• Team Backcountry

Love Your Mother Earth: Swaps

If you are looking for easy ways to reduce your impact on the Earth, here are six easy swaps to make a big difference!



Our mission is to live like it is Earth Day every. single. day. Saving the world seems like a big job and it is. But making an impact is possible when each person takes care when making simple, Earth-friendly choices in their life. Here are six swaps that you can start with!


Choose reusable sandwich/snack baggies over Ziplocs

We’ll admit, when you are going on an outdoor adventure and need to pack light, or when you are packing the kids’ lunches for school, Ziploc bags are easy. Ditch them and opt for a reusable option with the same lightweight, packable convenience! There are many options on the market, but we personally like Stasher bags, which are easy to seal, easy to wash (dishwasher!), and are virtually indestructible even on rugged adventures. You’ll pay a little more upfront but will save money over time as you’ll never have to buy boxes of Ziplocs over and over again. And for now, while you’re home—rather than buying individually packaged snacks—toss some goldfish or crackers from the larger box or bag into a stasher bag for you or your kiddo to tote around.


Use cloth “not sponges” instead of normal synthetic (i.e. plastic) sponges

This is hands-down my favorite zero-waste switch we’ve made in our household. No more gross stinky sponges! And, in a time of needing to be sure everything stays clean, there’s nothing easier and more reassuring than tossing the “sponge” into your washing machine every day. These cloth “not sponges” from Zero Market—a local Denver store—are our favorite, but you can find similar products on etsy. Started your compost bin? At the end of the not sponges’ life, it can be composted! (Our first “not sponges,” that we got more a year ago, are still scrubbing strong!)


Clean with cotton rags instead of paper towels and wipes

During this crisis, really? Yes! Cotton rags can be used for virtually everything—wiping down the kitchen counters, cleaning up a spill on the floor, using with disinfectant to wipe down all surfaces—and can be simply tossed in the washing machine after each use. We recommend sorting rags by color or type or size—something to differentiate between them so you never worry about wiping down the table with a rag that was ever used in the bathroom (even though it would be clean that just seems gross!). Any rag will do, but these rags from Marley’s Monsters and Juniperseed Mercantile are some of our favorites. Bonus: Soak rags in a 10 percent bleach solution and they work as a substitute for Clorox wipes! No more hunting the stores for those hard-to-find cleaning products.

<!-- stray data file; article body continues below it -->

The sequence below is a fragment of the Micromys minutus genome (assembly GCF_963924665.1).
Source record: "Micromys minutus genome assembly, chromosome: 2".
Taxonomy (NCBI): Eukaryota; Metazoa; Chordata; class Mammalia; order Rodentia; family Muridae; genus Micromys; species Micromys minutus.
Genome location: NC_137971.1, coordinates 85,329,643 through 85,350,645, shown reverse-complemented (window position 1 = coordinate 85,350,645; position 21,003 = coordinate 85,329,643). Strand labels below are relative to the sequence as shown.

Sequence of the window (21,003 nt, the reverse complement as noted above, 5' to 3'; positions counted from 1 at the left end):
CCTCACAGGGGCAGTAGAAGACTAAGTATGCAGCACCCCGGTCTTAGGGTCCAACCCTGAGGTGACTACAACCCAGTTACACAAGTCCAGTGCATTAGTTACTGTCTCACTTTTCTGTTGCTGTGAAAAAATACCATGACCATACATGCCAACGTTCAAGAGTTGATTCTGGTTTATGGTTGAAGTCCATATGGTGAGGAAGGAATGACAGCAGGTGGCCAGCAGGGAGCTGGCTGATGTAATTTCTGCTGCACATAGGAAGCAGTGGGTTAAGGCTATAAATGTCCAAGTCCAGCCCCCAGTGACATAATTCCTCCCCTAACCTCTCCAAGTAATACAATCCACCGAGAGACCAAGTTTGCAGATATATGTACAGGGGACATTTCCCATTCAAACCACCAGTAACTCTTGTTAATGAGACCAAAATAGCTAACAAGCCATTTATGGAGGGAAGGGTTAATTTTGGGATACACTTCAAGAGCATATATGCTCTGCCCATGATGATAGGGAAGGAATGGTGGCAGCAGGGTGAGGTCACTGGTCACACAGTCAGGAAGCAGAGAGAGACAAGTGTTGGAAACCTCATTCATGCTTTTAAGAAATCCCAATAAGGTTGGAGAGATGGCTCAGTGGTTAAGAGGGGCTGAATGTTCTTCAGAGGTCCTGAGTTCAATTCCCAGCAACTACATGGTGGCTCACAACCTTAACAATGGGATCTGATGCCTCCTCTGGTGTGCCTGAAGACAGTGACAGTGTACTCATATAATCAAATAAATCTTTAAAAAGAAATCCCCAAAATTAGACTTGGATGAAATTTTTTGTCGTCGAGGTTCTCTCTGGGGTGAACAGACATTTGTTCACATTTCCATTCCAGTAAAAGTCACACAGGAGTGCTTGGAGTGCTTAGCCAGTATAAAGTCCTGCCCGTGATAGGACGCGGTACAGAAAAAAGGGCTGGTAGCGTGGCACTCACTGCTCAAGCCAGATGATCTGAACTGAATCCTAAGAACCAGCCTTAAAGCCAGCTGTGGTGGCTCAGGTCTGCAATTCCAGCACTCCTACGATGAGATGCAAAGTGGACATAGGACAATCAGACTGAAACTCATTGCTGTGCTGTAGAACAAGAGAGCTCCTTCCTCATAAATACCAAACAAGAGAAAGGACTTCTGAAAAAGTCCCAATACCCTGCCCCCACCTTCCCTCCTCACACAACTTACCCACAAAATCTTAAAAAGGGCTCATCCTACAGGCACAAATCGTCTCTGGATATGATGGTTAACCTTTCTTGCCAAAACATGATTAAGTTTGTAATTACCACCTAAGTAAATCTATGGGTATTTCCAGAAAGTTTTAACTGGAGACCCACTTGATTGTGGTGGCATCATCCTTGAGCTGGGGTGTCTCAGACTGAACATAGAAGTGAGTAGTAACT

Switch to bar soap instead of plastic dispensers

Some folks think bar soap grows bacteria that can hurt you, but scientists have proven this wrong. On the other hand, the pump on plastic hand soaps and body washes does grow bacteria! One of our favorite bar soaps is Good Soap, which is sold at Whole Foods, is affordable (cheaper than bottles of soap!), has a ton of amazing scents, and comes completely package free. If you decide you don't want bar soap but want to make an Earth-friendly switch, check out Blueland soap and cleaners. Blueland ships you a glass soap dispenser and soap tablets—all in compostable packing.





Drink tap water, not bottled water

Bottled water companies don’t produce water, they produce plastic bottles. And people in America drink enough bottled water every single week to circle the Earth twice with these plastic bottles. Your average bottle of water is 600 times more expensive than tap water. Meanwhile, when you’re paying the premium price for bottled water, what you’re often getting is just tap water that’s been filtered in some way.


The solution? A water filter you can use at home (should you want or need one) paired with a reusable water bottle. A reusable bottle costs as little as $10—check out our BWA Nalgene bottles! Even the very cheapest bottled water will leave you paying 20 cents per bottle; should you drink only one a day, that is over $70 per year. For that cost, you can buy both a water filter and a reusable bottle—both of which will last much longer than that one year—saving you lots of money, and preventing hundreds of plastic bottles from littering our planet!


Soak up the sun with sunscreen that comes in plastic-free packaging

Just because we’re under a stay at home order doesn’t mean we can’t, and shouldn’t, go outside! Whether you're on a conference call out on the deck, gardening, or going on a run, sunscreen is probably in order. Most sunscreen comes in a plastic tube that must be trashed when it’s empty. Instead, make the switch to Raw Elements sunscreen that comes in a recyclable tin. Bonus: Non-nano zinc oxide is the only active ingredient so there are no harmful chemicals for your skin!


AnnaKate Hein is the Backcountry Wilderness Area Programs Supervisor. She is a Georgia alum—once a dawg, always a dawg—where she was a member of the marching band and on the crew team. She worked for Save the Bay in Rhode Island before moving to Colorado. She and her husband can be found in the mountains or the desert chasing their next big adventure—mountain biking, skiing, hiking, climbing, camping, and, most notably, living the river rat life on their SUPs all summer.

HRCA Backcountry Wilderness Area

One of the gems of Highlands Ranch is the Backcountry Wilderness Area, 8,200 acres of conservation space. 

 

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